• WolfMJHoosABauerJBoettcherSKnustMWeberASimonaviciusNSchneiderCLangMSturzlM2012Endothelial CCR2 signaling induced by colon carcinoma cells enables extravasation via the JAK2–Stat5 and p38MAPK pathway. Cancer Cell2291105. (doi:10.1016/j.ccr.2012.05.023).

  • ZhangJPatelLPientaKJ2010Targeting chemokine (C-C motif) ligand 2 (CCL2) as an example of translation of cancer molecular biology to the clinic. Progress in Molecular Biology and Translational Science953153.

If the inline PDF is not rendering correctly, you can download the PDF file here.

 

      Society for Endocrinology

Article Information

Metrics

All Time Past Year Past 30 Days
Abstract Views 0 0 0
Full Text Views 855 855 136
PDF Downloads 102 102 15

Altmetrics

Related Articles

Figures

  • View in gallery

    Comparison of the relative amounts of gene transcripts for QPCT (A) and QPCTL (B) in tissues of patients with thyroid carcinoma, goiter tissues (each group, n=10), and normal thyroid tissues (n=3) respectively. Results of qPCR are given as comparison to the mean expression level in goiter tissues as described in the Materials and methods section. (C) QC expression in FTC and PTC as well as in FTC238 cells shown by immunohistochemistry.

  • View in gallery

    Comparison of the relative amounts of the QPCT mRNA (A) and CCL2 mRNA (B) in thyroid carcinoma cell lines (each in triplicate experiments). Results of qPCR are given as comparison to the expression levels in FTC133 cells. (C) Correlation analysis was done using GraphPad Prism 4 Software (P=0.0015). (D) 104 cells were seeded in a 96-well plate and after 24 h the amounts of total and pECCL2 were quantified by ELISA.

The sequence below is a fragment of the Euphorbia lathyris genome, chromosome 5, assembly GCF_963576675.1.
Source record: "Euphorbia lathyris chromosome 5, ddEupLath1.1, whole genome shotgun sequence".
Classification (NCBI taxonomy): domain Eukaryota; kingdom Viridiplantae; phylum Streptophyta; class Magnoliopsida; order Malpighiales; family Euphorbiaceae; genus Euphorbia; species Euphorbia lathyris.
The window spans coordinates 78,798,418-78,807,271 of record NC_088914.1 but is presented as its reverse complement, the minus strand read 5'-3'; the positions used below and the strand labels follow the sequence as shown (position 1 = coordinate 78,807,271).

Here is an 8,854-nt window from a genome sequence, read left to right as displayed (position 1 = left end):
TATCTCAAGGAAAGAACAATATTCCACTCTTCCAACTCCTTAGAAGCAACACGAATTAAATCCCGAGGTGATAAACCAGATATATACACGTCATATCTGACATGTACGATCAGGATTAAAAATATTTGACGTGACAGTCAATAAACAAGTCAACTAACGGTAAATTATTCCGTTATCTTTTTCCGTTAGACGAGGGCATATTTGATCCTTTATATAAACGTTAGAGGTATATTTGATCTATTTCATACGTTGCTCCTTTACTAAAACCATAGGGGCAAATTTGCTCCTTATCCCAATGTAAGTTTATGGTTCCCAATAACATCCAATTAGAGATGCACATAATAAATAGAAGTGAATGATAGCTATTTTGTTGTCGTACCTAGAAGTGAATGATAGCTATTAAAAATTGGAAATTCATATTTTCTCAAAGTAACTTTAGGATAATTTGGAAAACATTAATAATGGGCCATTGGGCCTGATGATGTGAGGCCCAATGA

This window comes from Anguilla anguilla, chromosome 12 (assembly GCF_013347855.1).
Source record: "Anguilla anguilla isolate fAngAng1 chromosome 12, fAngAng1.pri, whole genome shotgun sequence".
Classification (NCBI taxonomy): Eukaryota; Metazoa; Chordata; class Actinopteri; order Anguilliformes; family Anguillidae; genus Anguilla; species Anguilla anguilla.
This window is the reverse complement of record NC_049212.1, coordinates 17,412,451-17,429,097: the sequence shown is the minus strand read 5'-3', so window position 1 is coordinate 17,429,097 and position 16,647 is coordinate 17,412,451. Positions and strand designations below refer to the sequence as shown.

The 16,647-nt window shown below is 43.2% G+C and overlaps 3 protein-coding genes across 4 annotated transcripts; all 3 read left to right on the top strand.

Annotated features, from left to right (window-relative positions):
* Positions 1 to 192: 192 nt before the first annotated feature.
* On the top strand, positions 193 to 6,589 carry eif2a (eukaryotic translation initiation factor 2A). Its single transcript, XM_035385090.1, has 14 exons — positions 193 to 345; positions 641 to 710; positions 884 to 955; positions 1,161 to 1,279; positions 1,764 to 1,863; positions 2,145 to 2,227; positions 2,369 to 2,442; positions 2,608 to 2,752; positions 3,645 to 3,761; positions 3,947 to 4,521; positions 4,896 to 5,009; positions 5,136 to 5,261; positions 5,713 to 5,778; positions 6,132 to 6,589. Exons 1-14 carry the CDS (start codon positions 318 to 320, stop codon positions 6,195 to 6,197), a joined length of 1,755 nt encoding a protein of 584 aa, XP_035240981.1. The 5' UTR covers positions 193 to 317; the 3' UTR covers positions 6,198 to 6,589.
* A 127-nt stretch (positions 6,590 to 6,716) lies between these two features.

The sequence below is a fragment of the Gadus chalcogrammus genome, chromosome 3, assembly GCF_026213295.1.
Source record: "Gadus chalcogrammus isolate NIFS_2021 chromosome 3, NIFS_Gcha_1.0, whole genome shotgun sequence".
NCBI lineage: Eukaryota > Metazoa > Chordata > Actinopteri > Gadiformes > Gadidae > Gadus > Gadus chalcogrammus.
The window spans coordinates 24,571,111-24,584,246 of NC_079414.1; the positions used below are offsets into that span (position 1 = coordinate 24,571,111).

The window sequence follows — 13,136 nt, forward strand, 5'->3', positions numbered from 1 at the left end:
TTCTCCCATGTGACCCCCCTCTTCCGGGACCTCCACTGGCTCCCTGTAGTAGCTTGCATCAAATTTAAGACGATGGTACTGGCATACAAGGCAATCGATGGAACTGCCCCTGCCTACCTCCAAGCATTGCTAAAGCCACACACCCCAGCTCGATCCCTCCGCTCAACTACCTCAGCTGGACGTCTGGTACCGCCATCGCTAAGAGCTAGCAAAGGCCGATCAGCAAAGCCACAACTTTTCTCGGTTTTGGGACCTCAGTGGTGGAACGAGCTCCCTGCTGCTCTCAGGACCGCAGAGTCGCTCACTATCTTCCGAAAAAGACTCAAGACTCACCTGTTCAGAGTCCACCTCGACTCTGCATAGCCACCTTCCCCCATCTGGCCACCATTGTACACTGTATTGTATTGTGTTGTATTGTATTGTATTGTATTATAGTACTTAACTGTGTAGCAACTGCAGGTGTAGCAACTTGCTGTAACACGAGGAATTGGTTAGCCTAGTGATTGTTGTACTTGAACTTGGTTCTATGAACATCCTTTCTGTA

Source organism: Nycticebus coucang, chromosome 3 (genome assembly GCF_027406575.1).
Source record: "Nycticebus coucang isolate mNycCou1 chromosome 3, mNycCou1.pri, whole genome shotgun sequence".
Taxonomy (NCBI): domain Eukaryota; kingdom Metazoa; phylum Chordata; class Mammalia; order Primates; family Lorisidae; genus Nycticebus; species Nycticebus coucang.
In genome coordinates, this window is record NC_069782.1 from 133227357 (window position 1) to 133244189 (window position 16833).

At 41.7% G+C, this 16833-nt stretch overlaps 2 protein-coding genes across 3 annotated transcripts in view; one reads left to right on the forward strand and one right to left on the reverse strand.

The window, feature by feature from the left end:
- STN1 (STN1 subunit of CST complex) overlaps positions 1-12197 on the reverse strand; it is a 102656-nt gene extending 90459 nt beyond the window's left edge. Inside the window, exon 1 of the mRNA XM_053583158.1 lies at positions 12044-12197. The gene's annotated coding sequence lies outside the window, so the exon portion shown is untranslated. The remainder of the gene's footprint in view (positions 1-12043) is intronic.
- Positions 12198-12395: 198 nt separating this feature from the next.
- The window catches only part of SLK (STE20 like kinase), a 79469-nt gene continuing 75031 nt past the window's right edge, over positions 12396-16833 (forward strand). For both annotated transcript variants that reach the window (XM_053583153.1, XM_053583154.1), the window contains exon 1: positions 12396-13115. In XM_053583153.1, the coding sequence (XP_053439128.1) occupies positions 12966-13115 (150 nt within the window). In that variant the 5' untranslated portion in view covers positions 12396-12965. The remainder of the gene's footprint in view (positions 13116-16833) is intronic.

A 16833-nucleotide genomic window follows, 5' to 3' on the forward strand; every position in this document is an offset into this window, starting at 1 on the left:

• View in gallery

    NF-κB-dependent co-regulation of QPCT and CCL2 mRNA expression. (A) FTC238 cells were stimulated with different concentrations (1, 10, or 100 ng/ml) of TNFa and IL1b or with combinations of both cytokines for 6 h. (B) After treatment with the appropriate inhibitor IKK2 or U0126 (each 10 μM) for 30 min, FTC238 and SW1736 cells were cultured for 6 h with cytokines TNFa/IL1b (100 ng/ml) (each in triplicates). Results of qPCR are shown relative to the basal control levels (culture without cytokines=1.0, n=4). (C and D) 2×104 FTC236 or FCT238 cells were seeded in a 24-well plate and transfected with siRNA specific for p50 and p65. After 48 h, cells were cultured or stimulated with TNFa/IL1b (100 ng/ml) for further 24 h. Results of qPCR (C) and total CCL2 ELISA (D). *, P<0.05; **, P<0.01; ***, P<0.001.

  • View in gallery

    Analysis of total CCL2 and pECCL2 upon stimulation with cytokines TNFa/IL1b and silencing of QPCT and QPCTL. 2×104 FTC236 cells were seeded in a 24-well plate and transfected with siRNA specific for QPCT and QPCTL. After 48 h, cells were cultured or stimulated with TNFa/IL1b and QC inhibitor as indicated for further 24 h. Results of qPCR (A) and ELISA (B). QC inhibitor reduced pECCL2 levels in a concentration-dependent manner in both FTC238 and FTC236 cells (C). *, P<0.05; **, P<0.01; ***, P<0.001.

  • View in gallery

    Autocrine and paracrine effects of CCL2 on cell motility. (A) Effect of CCL2 on the invasive capacity of FTC238 cells. Results of scratch assays using the Wimasis image analysis platform. Results are given as difference of cell-covered area in percent (%) at time point 12 and 0 h (n=4). (B) Dependence of THP1 monocyte migration on CCL2 secreted in conditioned medium of different thyroid carcinoma cell lines assessed by transwell migration assay. Neutralizing antibodies anti-CCR2 and anti-CCL2 (polyclonal; Peprotech, and monoclonal; R&D) were added 30 min before performing the migration assay. FTC238 and FTC236 cells were treated with IKK2 (10 μM) and QC inhibitor (10 μM), and conditioned medium was collected after 24 h for assessing the potency to attract THP1 cells. *, P<0.05; **, P<0.01; ***, P<0.001.

  • View in gallery